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Adrian Quince

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Adrian Quince last won the day on March 27

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About Adrian Quince

  • Rank
    Intermediate Composer

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  • Gender
    Male
  • Occupation
    IT Consultant / Freelance Musician
  • Favorite Composers
    Beethoven, Handel, Shostakovich, Persichetti, Sousa, Stravinsky, Hindemith
  • My Compositional Styles
    Neoclassical / Neoromantic
  • Notation Software/Sequencers
    Finale / Garritan
  • Instruments Played
    Trumpet, Euphonium, Tuba, Horn, Trombone, Voice, Conducting

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  1. Hi Noah, Glad to. You've got a lot of good ideas and you're writing stuff that should get played. Re: the bass, in high school it's generally go with what you've got. Professional groups will, of course, get exactly what you ask for. In the community band space, having a string bass is generally 50/50 between classical bass and no bass at all. Very few players will bring an electric bass into a community band unless the score asks for it (some pop arrangements do), and most are older and learned classical bass in the first place.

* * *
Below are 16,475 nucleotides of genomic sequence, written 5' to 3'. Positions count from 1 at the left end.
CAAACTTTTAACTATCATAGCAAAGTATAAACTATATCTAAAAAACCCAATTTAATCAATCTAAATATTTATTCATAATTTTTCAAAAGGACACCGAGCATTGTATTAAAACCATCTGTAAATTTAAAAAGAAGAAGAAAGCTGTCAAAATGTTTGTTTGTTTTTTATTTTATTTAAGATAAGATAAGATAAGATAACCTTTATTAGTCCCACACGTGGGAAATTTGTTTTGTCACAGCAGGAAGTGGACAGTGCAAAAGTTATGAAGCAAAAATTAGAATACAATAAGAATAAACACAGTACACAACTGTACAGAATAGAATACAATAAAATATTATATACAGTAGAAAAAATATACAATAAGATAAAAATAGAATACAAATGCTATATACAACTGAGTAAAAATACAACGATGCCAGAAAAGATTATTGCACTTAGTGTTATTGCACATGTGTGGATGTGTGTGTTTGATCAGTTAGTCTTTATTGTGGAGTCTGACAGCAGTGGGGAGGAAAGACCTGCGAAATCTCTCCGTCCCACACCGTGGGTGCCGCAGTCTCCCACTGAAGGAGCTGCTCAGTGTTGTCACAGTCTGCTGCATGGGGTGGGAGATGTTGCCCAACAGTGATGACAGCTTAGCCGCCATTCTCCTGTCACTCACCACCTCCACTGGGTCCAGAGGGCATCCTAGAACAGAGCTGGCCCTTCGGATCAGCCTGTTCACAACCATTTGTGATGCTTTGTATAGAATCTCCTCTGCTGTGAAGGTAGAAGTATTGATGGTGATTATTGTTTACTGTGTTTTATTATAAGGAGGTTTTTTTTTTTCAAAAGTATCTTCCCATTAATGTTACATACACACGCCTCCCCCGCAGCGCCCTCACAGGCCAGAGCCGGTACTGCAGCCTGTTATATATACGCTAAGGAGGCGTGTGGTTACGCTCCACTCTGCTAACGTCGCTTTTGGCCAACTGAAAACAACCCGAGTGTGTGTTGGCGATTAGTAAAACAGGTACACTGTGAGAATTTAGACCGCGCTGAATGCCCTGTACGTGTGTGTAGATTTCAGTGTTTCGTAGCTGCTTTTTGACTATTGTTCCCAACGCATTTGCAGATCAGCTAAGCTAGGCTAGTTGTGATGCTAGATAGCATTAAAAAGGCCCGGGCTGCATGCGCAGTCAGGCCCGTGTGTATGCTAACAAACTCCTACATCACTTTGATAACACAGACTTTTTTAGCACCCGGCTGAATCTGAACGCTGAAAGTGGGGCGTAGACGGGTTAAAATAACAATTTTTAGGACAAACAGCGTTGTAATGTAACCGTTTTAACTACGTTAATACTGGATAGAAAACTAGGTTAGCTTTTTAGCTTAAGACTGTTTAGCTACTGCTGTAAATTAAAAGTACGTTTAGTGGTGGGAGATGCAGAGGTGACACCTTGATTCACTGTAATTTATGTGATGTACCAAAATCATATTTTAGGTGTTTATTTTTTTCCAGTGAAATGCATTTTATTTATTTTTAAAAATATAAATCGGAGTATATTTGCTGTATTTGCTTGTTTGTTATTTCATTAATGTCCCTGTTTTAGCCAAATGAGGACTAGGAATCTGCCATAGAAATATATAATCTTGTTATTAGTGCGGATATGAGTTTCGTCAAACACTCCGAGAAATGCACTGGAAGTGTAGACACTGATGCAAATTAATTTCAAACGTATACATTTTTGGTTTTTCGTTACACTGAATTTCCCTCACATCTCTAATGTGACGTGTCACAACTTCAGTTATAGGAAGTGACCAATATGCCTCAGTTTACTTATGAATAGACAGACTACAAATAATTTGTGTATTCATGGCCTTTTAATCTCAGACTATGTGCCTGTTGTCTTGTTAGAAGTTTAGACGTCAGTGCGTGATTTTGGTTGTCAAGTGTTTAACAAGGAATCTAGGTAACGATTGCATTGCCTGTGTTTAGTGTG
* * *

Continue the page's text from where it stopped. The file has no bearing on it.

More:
2. Hi Noah, Sorry I've not been around much lately. Between starting a new job and trying to wrap up my own music projects, it's been a couple of crazy hectic weeks. Anyway... Overall, I really like your revisions. The piece feels a lot more unified now. Since you're pushing for a May 1 entry deadline, I'm going to focus my commentary on getting the work cleaned up and ready to submit. 1. The balance of the opening section is off. The way I'm reading the score, all three trumpets would be playing the same notes for the first four bars. Likewise the three trombones. Those lines are going to be way more prominent than the others. Either split the trumpet and trombone sections into parts straight away or indicate one only for the first 4 bars. 2. I'd leave the euphonium out of the first 4 bars. The trombones will be clearer in the fanfare without the rounder tone and softer attacks of the euph. 3. I know you're kind of limited by the format of the score and what MuseScore will let you do, but ideally Trombones 1 and 2 would go with the trumpets on the fanfare line. Three trombones plus Bari Sax, Tuba, and Euphonium on that bass line is overkill. 4. In 4/4, the staccato half seems odd to me. Maybe a quarter tied to an 8th to indicate an off on 4? 5. Throughout the piece, it looks like there are only 1 or 2 trumpets. I never see the third anywhere. Third trumpet is very standard in a concert band or wind ensemble, so I think you need to go back through and look for places to do three part trumpet writing. Similar feedback on the trombones, although 3rd trombone will sometimes go off and double the tuba while 1 and 2 are doing something else. Also, similiar feedback on Clarinets. 6. Unison Alto Saxes cut through the ensemble a lot. The places where you have two altos on the top of a duet and the tenor on the bottom would likely be better served with the altos playing both duet lines and the tenor doing something else. 7. The chord at m. 24 is going to get muddy. Given the harmonies you're using the bar, the euphonium should be up an octave on the G at least. Also, this is a great spot to block out your trombones and horn in three- and four- part chords. Remember, things doubled at the unison and in octaves are always louder. 8. Your writing really shines in the sections where you're using less of the ensemble. I love the movement of the line through the different solo instruments at B. 9. When it comes to allocating solos, they should generally be placed in the first part for any section, regardless of range. The best players will be on that part. In the Horns, there is the additional aspect of managing fatigue for the player. In most bands and orchestras, the practice is to have two players on the first Horn part dividing duties. The principal will take solos and important lead sections while the assistant first will handle a lot of the rest. 10. Measure 93, great Bass Clarinet line! The player will thank you for that one. 11. I would leave the Bass Clarinet out of mm. 101-104. That gives the player a breather after the solo line and gives you a cleaner sound with just bassoons and horns. At 105, when the trombone comes in, it makes sense to add bass clarinet to thicken the texture. 12. At D, is the 6/4 grouped as three half notes or two dotted half notes? With all the syncopation in the accompaniment, it's going to be hard for the group to establish time. If it's grouped as half notes, use a 3/2. Also, for the players with the 8th note accompaniment, beam those by the half note beat so it's really easy to see. If it's grouped as dotted half notes, I'd recommend using a 3/4 so the players have more frequent barlines. 13. Also at D, the bass drum part should be: quarter note, 8th rest, 8th note, quarter rest, 8th rest, 8th note, half rest (or two quarters). This allows the player to see the beats better. 14. The high Cb in Horn 1 at m. 137 is in the extreme upper range of the instrument. If you know that you'll have a good horn player to do this, it's OK. Anything above top of the staff G is really risky to write for anything other than a professional group. 15. The key change from Cb to C feels unnecessary to me. It's a two-bar trip through the key. Probably better handled with accidentals. Likewise the three bars of E following. Also, the double bar feels misplaced. The trumpet fanfare is the end of the old section to my ear, not the beginning of the new section. Personally, this feels like a good spot to go keyless. The tonality is shifting so often I think you'll get a better result from E to F is players were just reading accidentals. 16. The Flute 2 solo at F should be a Flute 1 solo. It's technically intricate enough you want your best player on it. Also, it would be clearer to have Flute 1 play the lead in with Flute 2 holding the B below. Also, in the opening triplets, the F double sharp should be a G. 17. Rehearsal F is in C major, so it should get a key signature of C major. That will make the alterations in your exotic scale much more obvious. By the way, nice scale choice here! 18. At G, again the Flute solo should be in Flute 1. 19. At m. 194, I think F# major might actually be a better key for this. Your exotic scale is created by adding flats to a major scale, meaning Gb major starts picking up a lot of double flats. 20. The "Change to Tubular Bells" marking is incorrect. Harpists are specialists who do not double elsewhere in the percussion section. By tradition, so are timpanists. You need a single Tubular Bells staff in the score. 21. What sort of bass are you envisioning for this? With the marking "Electric Bass", you're going to get a fretted rock band bass plugged into an amp. If you want a classical bass, this should be marked String Bass, with the abbreviation "Str. Bs." (Why not just Double Bass, as in the orchestra? The tradition of calling an orchestra bass a String Bass in the concert band comes from the days (say through about 1940 or so) when the tubas were referred to as "Basses".) 22. On the last page, Horns 3 and 4 should be in unison on the upper line, not octaves. As written, Horn 4 is wasted on a note that the bass trombone is going to be belting out anyway. Also, that way you can get rid of the 8vb marking. 23. In general, I think your score would benefit from slightly smaller staves with more space between them. Right now, everything feels a little cramped. 24. I don't know how much of the staff grouping you can control in MuseScore, but I've attached an example document showing an example layout for Concert Band based on my usual practices. Regarding groupings, families of instruments (Flutes, Double Reeds, Clarinets, etc.) are grouped with winged brackets. Within families, staves with the same instrument (Oboe 1 and Oboe 2, for example) are further grouped with a hairline bracket. Curly braces are reserved for instruments where two staves are played by a single player, such as harp. Barlines run vertically through instrument families only. If you can, it's helpful to have a little extra space between instrument families. 25. Regarding staff sharing, no more than two parts can share a staff. My usual practice is to have the following share when possible: Oboes 1 and 2 Bassoons 1 and 2 Clarinets 2 and 3 - Clarinet 1 is usually the most distinct clarinet part, so it gets its own staff. Trumpets 2 and 3 - Same logic as clarinets. Horns 1 and 2, Horns 3 and 4 - This puts the horns into high-low pairs. Trombones 1 and 2 - This leaves trombone 3 or bass trombone (which should be called for if going lower than E natural below the bass clef) to be more independent or to double with the tuba. Percussion 1 - Snare Drum and Bass Drum sharing a staff. Percussion 2 - Other unpitched percussion sharing a staff. If the parts end up having highly independent figures, they should get their own staves.